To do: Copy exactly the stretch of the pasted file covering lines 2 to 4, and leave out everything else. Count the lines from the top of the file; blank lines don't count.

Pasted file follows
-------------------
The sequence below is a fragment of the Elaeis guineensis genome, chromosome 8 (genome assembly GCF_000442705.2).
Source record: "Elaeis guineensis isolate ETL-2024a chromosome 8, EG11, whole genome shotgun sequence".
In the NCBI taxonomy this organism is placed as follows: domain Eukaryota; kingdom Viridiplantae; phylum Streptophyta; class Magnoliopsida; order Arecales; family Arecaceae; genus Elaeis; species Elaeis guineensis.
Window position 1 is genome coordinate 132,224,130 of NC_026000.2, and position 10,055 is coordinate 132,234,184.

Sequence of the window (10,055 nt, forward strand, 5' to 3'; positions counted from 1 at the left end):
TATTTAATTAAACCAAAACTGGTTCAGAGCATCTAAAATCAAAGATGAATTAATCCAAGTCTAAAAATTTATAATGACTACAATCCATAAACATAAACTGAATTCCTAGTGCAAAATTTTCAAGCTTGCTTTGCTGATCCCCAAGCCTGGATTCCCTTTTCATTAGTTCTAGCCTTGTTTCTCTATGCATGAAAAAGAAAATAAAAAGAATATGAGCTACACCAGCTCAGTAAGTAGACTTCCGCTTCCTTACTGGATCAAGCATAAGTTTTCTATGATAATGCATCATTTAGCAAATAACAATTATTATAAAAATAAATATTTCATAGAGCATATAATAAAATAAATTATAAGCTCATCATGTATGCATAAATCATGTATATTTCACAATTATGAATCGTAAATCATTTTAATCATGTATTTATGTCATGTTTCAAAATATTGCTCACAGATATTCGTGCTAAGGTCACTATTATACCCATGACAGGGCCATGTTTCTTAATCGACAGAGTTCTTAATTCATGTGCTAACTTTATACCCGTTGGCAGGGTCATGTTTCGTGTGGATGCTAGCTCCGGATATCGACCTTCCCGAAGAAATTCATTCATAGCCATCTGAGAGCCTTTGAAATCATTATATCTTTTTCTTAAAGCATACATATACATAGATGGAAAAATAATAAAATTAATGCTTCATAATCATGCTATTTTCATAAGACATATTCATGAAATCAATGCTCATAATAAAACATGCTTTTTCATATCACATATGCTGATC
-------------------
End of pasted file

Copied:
Source record: "Elaeis guineensis isolate ETL-2024a chromosome 8, EG11, whole genome shotgun sequence".
In the NCBI taxonomy this organism is placed as follows: domain Eukaryota; kingdom Viridiplantae; phylum Streptophyta; class Magnoliopsida; order Arecales; family Arecaceae; genus Elaeis; species Elaeis guineensis.
Window position 1 is genome coordinate 132,224,130 of NC_026000.2, and position 10,055 is coordinate 132,234,184.